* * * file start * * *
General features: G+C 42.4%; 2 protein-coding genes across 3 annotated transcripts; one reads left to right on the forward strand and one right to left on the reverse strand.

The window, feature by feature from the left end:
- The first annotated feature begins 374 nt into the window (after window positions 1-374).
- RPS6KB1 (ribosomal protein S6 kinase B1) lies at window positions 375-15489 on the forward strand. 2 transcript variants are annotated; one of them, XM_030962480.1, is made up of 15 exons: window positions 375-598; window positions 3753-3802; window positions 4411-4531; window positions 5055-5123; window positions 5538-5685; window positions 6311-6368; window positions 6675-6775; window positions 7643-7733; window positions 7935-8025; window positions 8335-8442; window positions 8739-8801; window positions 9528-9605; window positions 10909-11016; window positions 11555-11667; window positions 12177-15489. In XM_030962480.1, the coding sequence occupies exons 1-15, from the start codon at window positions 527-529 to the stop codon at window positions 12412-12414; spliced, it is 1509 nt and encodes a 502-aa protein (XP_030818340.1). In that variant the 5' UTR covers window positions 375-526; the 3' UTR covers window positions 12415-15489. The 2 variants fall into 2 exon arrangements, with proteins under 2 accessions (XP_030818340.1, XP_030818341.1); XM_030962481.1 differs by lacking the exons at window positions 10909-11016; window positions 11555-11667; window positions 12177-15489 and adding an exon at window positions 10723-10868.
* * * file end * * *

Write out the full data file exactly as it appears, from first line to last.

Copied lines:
General features: G+C 42.4%; 2 protein-coding genes across 3 annotated transcripts; one reads left to right on the forward strand and one right to left on the reverse strand.

The window, feature by feature from the left end:
- The first annotated feature begins 374 nt into the window (after window positions 1-374).
- RPS6KB1 (ribosomal protein S6 kinase B1) lies at window positions 375-15489 on the forward strand. 2 transcript variants are annotated; one of them, XM_030962480.1, is made up of 15 exons: window positions 375-598; window positions 3753-3802; window positions 4411-4531; window positions 5055-5123; window positions 5538-5685; window positions 6311-6368; window positions 6675-6775; window positions 7643-7733; window positions 7935-8025; window positions 8335-8442; window positions 8739-8801; window positions 9528-9605; window positions 10909-11016; window positions 11555-11667; window positions 12177-15489. In XM_030962480.1, the coding sequence occupies exons 1-15, from the start codon at window positions 527-529 to the stop codon at window positions 12412-12414; spliced, it is 1509 nt and encodes a 502-aa protein (XP_030818340.1). In that variant the 5' UTR covers window positions 375-526; the 3' UTR covers window positions 12415-15489. The 2 variants fall into 2 exon arrangements, with proteins under 2 accessions (XP_030818340.1, XP_030818341.1); XM_030962481.1 differs by lacking the exons at window positions 10909-11016; window positions 11555-11667; window positions 12177-15489 and adding an exon at window positions 10723-10868.